11 a.m. Update
Let the melting begin. Our spring snowstorm is over. Sunshine is breaking out across the region from west to east as temperatures rise above freezing. You’ll notice melting taking place quite quickly on south facing slopes and darker surfaces. It will take a few days for the snow to disappear with the larger piles around for a while.
7 a.m Update
The storm continues to move quite quickly and already the bulk of the accumulating snow is over south of the Mass Turnpike. There could be up to another inch as the final push comes through before 9 a.m.
A band of heavier snow through the Route 2 Gardner/Fitchburg area earlier so some of you there could have 1 to 2 inches more than forecast. The radar map below shows roughly where this occurred.
6 a.m. Update
The snow arrived on schedule during the night and will continue for a few hours this morning, but the bulk of the accumulation is over by 7 a.m. The snow came down at rates of 1 to 2 inches per hour in several places after 2 a.m., which allowed it to accumulate quite quickly.
Already, dry air is rapidly pushing northward from the south side of the storm. This will bring an abrupt shutdown to the snow between about 8 and 10 a.m. from west to east. If there are still flakes in your area after that time, they won’t be accumulating.
Warning and Advisories Posted
The National Weather Service has continued the winter storm warnings and winter weather advisories this morning for much of the eastern third of southern New England. Over Cape Cod, where it’s warmer and rain has mixed in with the snow or it’s just plain rain, the warning was dropped entirely or converted to a winter weather advisory.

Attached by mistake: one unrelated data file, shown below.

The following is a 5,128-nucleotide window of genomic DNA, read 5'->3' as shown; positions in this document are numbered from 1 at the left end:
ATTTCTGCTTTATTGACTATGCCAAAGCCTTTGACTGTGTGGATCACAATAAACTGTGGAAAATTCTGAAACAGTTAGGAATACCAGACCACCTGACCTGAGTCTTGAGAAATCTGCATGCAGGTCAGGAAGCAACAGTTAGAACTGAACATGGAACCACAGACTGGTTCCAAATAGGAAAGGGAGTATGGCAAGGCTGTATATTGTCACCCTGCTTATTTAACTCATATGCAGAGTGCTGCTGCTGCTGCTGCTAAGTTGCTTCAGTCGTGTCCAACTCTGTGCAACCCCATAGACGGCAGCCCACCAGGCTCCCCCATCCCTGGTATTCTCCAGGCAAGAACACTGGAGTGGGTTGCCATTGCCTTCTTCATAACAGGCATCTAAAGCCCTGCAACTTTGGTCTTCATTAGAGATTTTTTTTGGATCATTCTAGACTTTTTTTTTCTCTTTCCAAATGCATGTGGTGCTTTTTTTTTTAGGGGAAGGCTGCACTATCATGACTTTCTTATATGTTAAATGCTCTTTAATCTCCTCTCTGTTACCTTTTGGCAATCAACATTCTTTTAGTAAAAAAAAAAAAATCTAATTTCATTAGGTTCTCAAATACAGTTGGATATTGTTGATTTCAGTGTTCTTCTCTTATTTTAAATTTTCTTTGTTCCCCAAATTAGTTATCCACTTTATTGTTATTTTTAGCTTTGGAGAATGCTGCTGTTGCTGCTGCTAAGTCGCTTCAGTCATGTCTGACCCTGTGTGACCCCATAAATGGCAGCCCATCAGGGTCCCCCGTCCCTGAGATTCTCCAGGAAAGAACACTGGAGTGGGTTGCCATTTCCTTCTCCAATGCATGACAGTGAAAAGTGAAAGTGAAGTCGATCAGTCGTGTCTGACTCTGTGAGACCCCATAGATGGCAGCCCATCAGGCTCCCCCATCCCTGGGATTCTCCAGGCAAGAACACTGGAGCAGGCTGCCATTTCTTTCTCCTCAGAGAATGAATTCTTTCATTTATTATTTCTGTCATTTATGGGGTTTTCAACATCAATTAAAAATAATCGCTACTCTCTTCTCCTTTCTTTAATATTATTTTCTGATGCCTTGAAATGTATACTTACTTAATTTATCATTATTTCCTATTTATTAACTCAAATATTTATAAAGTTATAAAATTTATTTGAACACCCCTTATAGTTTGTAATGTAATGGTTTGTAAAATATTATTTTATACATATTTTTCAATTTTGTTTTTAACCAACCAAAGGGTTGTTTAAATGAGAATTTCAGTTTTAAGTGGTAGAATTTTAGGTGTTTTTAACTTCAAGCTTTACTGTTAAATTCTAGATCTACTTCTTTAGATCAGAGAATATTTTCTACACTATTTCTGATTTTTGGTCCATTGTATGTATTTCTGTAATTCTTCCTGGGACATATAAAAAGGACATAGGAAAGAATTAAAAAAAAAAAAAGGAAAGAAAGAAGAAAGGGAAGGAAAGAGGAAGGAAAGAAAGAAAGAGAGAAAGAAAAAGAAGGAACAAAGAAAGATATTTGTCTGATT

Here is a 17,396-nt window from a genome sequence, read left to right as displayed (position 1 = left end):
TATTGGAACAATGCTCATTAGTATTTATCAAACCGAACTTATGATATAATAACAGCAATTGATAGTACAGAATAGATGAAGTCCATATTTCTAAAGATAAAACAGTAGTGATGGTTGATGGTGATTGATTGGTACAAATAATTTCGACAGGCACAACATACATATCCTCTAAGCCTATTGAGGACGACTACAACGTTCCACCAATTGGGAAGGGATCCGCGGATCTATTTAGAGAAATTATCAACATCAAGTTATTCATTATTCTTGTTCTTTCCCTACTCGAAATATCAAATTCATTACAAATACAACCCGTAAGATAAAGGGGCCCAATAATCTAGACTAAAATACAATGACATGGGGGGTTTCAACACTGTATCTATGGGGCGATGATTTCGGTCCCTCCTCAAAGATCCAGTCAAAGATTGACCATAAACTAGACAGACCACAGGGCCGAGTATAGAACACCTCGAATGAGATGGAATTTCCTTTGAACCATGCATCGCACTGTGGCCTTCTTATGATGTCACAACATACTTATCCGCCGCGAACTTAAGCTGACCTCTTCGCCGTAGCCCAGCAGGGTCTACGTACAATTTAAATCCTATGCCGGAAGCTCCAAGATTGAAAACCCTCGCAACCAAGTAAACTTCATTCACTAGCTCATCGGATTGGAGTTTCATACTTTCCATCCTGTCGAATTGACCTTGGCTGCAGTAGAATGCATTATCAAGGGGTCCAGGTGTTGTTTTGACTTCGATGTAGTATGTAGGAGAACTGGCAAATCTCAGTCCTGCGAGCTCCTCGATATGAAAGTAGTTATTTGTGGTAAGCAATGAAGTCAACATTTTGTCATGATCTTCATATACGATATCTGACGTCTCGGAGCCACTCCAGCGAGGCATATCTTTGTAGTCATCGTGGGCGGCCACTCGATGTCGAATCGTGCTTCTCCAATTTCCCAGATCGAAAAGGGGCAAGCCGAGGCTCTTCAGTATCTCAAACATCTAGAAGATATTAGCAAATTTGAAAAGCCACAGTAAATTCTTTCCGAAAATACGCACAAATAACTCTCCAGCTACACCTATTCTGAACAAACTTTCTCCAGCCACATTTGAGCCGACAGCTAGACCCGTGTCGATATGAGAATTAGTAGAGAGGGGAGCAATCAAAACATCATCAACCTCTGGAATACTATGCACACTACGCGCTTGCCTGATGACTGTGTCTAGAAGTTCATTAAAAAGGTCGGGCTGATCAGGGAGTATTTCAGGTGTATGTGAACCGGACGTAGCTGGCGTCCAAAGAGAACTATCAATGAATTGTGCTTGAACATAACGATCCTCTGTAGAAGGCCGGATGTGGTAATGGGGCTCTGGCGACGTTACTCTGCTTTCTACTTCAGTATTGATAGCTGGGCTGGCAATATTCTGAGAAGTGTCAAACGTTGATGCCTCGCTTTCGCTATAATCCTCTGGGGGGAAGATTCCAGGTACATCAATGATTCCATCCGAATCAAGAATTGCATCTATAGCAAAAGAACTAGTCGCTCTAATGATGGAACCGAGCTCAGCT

How Much Snow When It’s Over?
The map below gives a general idea of how much snow you should expect at your house when this is over. Remember, an area can always fall out of the range given, but overall it should be within an inch or so.
In the big picture, this certainly isn’t a major event. Of course, after having so many weeks without any snow, seeing the flowers in bloom, the buds opening, and having a day near 80 degrees not too long ago, it’s tough on the psyche to see several inches of snow.
When Will It Be Gone?
The snow will melt quite quickly this week, and I suspect many schools will be back outside practicing sports Thursday or Friday. The weather will be rather unsettled at the end of the week with some rain, so even if fields are snow free, it may not be conducive to playing outside.
I’m thinking of this as an inconvenient interlude in what’s been a very early start to spring. If you planted some seeds or put down fertilizer as I have already, the snow won’t hurt it. Some farmers used to call snow poor man’s fertilizer. All precipitation has some nitrogen, but the snow’s nitrogen gets into the soil slower and won’t run off like rain.
Tomorrow will be a nice day with lots of melting. Temperatures in the 40s should help melt several inches of snow and with highs in the 50s on Wednesday most of the snow should disappear with the exception of the large snowbanks.
Early Spring Frustration
The end of the week looks damp and somewhat chilly with some showers or even a steady rain Thursday and Friday. Spring in New England rarely arrives cleanly, it’s often a period of nice weather followed by some frustrating days (or even a week) of cool and wet conditions. After a nearly winterless winter, I prefer to think of today as simply a minor interruption, it’s spring after all.